1. 2 Hollywood celebrities dined at one of Austin’s best restaurants this week. While most Austinites cozied up at home this week, these famous spouses ate at an award-winning restaurant before a screening of their new film.

2. Austin's flagship Kendra Scott store transforms into mini-Museum of Ice Cream for Valentine's Day. Here's one sweet collaboration you won't want to miss — and it launches this weekend!

3. Texas scores top ranking among best states for dating, says new report. This Valentine’s Day is for the unattached, and it turns out Texas is a pretty great place to be single.

4. This Tesla rental service got me from Austin to Houston, despite my best efforts. A Tesla is a smooth ride, and the UFODrive self-service process ensures a smooth trip — if you pay attention.

5. Here are the top 5 things to do in Austin this weekend. Festive (fictional) funerals, demon barbers, live podcasts, and more reasons to venture out as the weather warms up this weekend.

Documentary Turn Every Page deep-dives into historic publishing partnership

Movie Review

There have been many famous partnerships in the world, from musical ones like Hall & Oates to business ones like Bill Gates and Paul Allen. But one of the more underrated partnerships is that between authors and editors, a relationship that can be mysterious for those not well versed in the process.

The new documentary Turn Every Page: The Adventures of Robert Caro and Robert Gottlieb, takes deep dive into the ineffable bond between Caro, author of The Power Broker and four (and counting) biographies of Lyndon B. Johnson, and Gottlieb, his longtime editor at publishing company Knopf. Caro is notorious for taking his time with his books, releasing only one about every 10 years since 1974.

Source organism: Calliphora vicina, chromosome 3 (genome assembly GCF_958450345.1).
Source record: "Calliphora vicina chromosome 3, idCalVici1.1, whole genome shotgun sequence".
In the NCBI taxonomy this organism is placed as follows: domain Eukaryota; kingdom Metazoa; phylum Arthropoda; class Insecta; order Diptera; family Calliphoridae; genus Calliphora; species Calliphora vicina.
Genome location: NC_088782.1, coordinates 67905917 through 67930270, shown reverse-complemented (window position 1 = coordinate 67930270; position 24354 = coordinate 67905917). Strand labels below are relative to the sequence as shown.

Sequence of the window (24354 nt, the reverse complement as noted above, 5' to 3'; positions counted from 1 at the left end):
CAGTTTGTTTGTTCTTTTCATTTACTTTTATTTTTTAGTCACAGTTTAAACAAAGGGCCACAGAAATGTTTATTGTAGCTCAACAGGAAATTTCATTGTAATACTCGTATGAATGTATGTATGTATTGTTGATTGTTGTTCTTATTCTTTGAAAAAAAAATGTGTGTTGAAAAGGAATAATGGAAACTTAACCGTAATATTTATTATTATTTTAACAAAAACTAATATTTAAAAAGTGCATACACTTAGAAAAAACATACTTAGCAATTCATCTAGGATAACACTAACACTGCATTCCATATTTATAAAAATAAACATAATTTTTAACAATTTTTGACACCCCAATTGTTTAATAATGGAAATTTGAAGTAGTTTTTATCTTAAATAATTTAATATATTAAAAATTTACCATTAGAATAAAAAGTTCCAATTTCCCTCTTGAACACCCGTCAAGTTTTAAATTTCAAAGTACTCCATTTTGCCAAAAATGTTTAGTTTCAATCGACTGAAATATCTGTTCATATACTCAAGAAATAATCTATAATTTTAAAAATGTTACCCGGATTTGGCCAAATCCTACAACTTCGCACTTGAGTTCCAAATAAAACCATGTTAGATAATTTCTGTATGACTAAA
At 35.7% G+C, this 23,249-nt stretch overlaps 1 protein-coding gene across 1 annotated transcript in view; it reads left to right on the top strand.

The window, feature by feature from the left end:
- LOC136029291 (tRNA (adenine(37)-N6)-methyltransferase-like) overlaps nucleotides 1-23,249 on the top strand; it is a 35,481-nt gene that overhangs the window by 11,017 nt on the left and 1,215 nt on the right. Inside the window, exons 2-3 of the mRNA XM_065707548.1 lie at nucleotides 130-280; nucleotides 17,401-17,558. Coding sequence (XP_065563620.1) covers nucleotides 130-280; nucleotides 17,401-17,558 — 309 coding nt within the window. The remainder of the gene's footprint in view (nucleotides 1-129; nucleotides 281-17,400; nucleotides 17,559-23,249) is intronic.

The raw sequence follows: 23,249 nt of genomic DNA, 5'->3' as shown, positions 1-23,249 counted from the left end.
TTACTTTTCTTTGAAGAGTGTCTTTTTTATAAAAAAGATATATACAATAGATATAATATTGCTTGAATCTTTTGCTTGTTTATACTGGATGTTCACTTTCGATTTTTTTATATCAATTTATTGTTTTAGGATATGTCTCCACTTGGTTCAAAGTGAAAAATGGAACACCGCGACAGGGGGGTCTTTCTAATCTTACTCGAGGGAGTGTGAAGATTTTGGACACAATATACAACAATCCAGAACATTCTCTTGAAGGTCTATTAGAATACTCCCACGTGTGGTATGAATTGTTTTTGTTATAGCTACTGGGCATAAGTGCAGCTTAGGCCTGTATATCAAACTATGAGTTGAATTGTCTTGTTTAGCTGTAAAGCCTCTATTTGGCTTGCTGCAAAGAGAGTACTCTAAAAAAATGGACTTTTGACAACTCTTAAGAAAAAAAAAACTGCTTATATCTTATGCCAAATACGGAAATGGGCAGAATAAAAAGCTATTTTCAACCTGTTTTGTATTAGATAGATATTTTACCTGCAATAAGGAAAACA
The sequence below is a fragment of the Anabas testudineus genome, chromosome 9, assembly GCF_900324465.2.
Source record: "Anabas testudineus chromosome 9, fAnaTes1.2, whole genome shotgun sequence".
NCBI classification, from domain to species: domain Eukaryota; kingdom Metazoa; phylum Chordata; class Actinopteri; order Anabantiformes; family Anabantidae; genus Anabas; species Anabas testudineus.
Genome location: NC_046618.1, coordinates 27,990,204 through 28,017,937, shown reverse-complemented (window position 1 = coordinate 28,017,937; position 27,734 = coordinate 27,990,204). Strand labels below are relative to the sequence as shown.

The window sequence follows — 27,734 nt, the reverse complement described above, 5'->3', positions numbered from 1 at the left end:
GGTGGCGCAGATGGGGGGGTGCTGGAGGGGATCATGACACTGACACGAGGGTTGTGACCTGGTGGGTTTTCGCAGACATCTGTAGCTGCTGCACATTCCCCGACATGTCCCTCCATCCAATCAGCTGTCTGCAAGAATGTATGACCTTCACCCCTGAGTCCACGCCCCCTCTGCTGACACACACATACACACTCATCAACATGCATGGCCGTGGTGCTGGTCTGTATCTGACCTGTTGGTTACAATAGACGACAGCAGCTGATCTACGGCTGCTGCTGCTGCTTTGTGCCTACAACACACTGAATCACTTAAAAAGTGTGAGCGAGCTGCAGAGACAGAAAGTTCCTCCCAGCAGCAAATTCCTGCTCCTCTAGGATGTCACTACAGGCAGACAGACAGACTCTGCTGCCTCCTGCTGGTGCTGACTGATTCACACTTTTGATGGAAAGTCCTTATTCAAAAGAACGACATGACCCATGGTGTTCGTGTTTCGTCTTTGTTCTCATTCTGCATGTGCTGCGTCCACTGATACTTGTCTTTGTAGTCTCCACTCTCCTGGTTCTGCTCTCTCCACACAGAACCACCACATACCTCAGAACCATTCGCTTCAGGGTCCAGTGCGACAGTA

The film, directed by filmmaker (and daughter of Robert) Lizzie Gottlieb, features a variety of “talking head” interviews from people as diverse as Conan O’Brien, The New Yorker editor David Remnick, and President Bill Clinton, but cedes the majority of its time to hearing from the two men themselves. Both have lived extraordinary lives, but – despite their strong connection – in very different ways.

It would be fair to call Caro “obsessive,” as his career has focused on hefty non-fiction tomes devoted to just two men. The Power Broker, a Pulitzer Prize-winning, 1,300+ page book about urban planner Robert Moses, goes into great detail about how Moses shaped the landscape of New York City, and not always for the better. He has also published four volumes of The Years of Lyndon Johnson, all detailing Johnson’s life before he was president. The yet-to-be-published fifth volume is highly anticipated, to say the least.

In addition to the books of Caro, Gottlieb has edited books by Joseph Heller (famously providing the title number for Catch-22), John Cheever, Toni Morrison, Salman Rushdie, Ray Bradbury, Michael Crichton, Bill Clinton, and many others. Astonishingly, he has also had time to write eight of his own books, serve as editor of The New Yorker, program both the New York City Ballet and Miami City Ballet, and more.